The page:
Adaptability of Local Product Companies Strengthen Diversification of Hawai‘i’s Economy Amid Absence of Tourism
Honolulu – Mana Up, a local accelerator for Hawai‘i-based consumer brands, reported an aggregate revenue of $43.4 million in 2020 from 47 companies surveyed, up from $36 million in 2019. Despite challenges brought on by the pandemic and the absence of tourism, 53% of companies grew in revenue. These companies provided a total of 315 jobs last year across the Islands.
While the pandemic impacted the expected growth paths of companies – the median annual growth rate was 17.6% (compared to 25.3% in 2019) and the mean annual growth rate was 65% (compared to 142% in 2019) – many were able to replace lost revenue streams by adapting to the new online-first environment while others with stronger brick-and-mortar presence had a tougher time.
For the majority of the companies surveyed, e-commerce and mainland sales channels were responsible for replacing revenue lost to sales typically generated from in-state tourism. At least $18.5 million of the $43.4 million in revenue was earned from sales outside of Hawai‘i, bringing new dollars into the state that adds to economic diversification. Additionally, 69% of companies conducted 50% or more of their business via e-commerce in 2020, up from 40% in 2019. While an increased e-commerce business comes with higher costs in online marketing, packaging and shipping, it also comes with higher margins compared to wholesale accounts and ability to reach a global marketplace.
The report also highlights the benefits of growing the number and success of locally owned product businesses, including that these companies source ingredients from Hawai‘i farms, serve as customers for Hawai‘i-based professional services and banks, and spearheaded substantial community giveback efforts in the midst of the pandemic.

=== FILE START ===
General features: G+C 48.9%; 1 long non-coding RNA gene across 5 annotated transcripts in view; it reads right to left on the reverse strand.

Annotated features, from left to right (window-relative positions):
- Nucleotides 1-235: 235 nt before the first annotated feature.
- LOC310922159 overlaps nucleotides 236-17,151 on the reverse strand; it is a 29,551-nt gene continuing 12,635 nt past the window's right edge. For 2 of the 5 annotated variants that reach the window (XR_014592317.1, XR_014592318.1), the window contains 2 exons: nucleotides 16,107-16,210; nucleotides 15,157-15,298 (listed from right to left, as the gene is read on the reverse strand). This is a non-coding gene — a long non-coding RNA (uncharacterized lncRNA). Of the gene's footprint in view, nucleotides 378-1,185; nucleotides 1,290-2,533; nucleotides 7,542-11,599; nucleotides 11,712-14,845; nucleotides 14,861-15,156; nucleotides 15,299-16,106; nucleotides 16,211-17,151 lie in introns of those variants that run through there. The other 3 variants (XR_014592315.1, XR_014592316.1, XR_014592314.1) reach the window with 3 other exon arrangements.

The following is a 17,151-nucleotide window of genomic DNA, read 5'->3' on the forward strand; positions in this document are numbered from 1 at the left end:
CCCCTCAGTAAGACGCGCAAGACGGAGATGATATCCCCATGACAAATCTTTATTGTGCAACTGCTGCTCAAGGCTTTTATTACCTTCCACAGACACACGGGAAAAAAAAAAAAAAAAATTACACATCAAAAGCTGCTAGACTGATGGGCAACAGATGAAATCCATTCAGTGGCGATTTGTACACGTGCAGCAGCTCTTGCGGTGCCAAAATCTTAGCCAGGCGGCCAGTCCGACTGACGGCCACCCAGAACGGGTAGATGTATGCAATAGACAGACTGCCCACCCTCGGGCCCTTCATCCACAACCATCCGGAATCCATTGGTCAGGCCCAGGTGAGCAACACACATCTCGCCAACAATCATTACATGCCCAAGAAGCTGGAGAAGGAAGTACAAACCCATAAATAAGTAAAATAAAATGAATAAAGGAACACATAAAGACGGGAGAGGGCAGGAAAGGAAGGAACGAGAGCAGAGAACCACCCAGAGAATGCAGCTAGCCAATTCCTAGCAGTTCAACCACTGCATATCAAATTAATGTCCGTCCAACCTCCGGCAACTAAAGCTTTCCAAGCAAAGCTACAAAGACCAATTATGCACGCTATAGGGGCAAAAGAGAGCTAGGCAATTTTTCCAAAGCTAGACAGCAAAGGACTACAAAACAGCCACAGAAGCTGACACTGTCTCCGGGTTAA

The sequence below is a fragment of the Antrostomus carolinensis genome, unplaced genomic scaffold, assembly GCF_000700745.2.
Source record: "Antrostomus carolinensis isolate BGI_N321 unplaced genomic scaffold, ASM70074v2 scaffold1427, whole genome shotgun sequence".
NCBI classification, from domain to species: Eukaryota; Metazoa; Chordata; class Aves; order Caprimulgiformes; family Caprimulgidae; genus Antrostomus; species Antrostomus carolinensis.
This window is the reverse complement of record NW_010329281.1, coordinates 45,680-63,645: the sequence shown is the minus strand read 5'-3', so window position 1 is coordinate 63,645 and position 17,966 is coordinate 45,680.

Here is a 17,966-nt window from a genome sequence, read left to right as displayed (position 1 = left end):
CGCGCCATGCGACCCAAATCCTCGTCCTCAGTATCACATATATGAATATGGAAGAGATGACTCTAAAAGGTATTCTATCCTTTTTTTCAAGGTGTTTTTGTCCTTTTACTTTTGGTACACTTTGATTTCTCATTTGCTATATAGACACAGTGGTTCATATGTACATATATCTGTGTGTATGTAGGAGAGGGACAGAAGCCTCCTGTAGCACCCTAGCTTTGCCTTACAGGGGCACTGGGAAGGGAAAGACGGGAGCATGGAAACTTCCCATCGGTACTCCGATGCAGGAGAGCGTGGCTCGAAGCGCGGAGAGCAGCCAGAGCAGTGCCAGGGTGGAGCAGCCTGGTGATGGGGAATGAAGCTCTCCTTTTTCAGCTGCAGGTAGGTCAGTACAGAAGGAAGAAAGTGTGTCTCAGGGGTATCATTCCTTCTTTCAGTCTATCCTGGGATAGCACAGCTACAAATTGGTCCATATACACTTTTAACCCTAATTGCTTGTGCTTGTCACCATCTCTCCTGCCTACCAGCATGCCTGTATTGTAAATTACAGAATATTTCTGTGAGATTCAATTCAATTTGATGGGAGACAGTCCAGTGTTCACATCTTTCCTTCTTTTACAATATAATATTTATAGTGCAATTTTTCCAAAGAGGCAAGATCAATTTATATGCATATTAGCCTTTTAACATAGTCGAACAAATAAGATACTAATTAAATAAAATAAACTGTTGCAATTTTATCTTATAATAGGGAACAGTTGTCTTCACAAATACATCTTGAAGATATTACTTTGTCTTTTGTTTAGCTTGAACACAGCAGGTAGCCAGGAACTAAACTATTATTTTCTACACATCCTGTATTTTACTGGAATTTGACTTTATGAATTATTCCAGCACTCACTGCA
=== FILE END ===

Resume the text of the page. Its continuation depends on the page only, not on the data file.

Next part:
Government funding programs were also a much-needed relief according to the companies surveyed, especially in the immediate months following the state shutdown. Mana Up companies received at least $4.29 million in grants or PPP loan funding, helping to keep employees on payroll.
“By utilizing e-commerce and establishing Mainland U.S. and international sales channels, we’ve found that locally owned businesses can earn significant revenue from out of state – which gives us an industry that doesn’t solely depend on tourism but leverages the global love for Hawai‘i. We can build on these strategies to grow jobs, profitability and new ways to support complementary industries such as agriculture,” says Meli James, cofounder of Mana Up.
The annual report further highlights milestones the company achieved during 2020 such as the grand opening of House of Mana Up, its first brick-and-mortar shop; expansion to Japan; and its first ever live broadcast Showcase event, which reached 198,635 viewers worldwide and generated an estimated $80,000 in sales from its virtual shopping marketplace.
The report also details the diversity of Mana Up’s companies, which are all headquartered in Hawai‘i – 63% are female operated, 48% are Native Hawaiian owned and 68% are Asian-American Pacific Islander owned.
To view the complete 2021 Economic Impact Report, which includes industry trends and other economic impact statistics, visitwww.manauphawaii.com.
About Mana Up
Mana Up is an accelerator for consumer products who are based in Hawai‘i and have the goal to expand to global markets. The accelerator hosts an annual six-month program to help product businesses scale by uncovering opportunities for growth and tackling production challenges that typically come with fast-growing revenue such as sourcing, manufacturing and shipping. To date, the Mana Up has seen a total of 63 local companies participate in its program. Through these efforts, the company aims to expand economic opportunity and grow well-paying jobs across the Islands. Mana Up also has an online shop and brick-and-mortar retail experience, House of Mana Up, located at Royal Hawaiian Center in Waikiki, which highlights products from Hawai‘i’s rising makers and artisans who have participated in the accelerator program.
Mana Up is supported by Kamehameha Schools, DFS Hawai‘i, Castle & Cooke Hawai’i, Hawaiian Airlines, American Savings Bank, Ulupono Initiative, Dole, Kaiser Permanente Hawai‘i, Hawai‘i Technology Development Corporation, Innovate Hawai‘i, UHA Health Insurance, Pineapple Tweed, Shopify, The Kahala Hotel & Resort, and Foodland.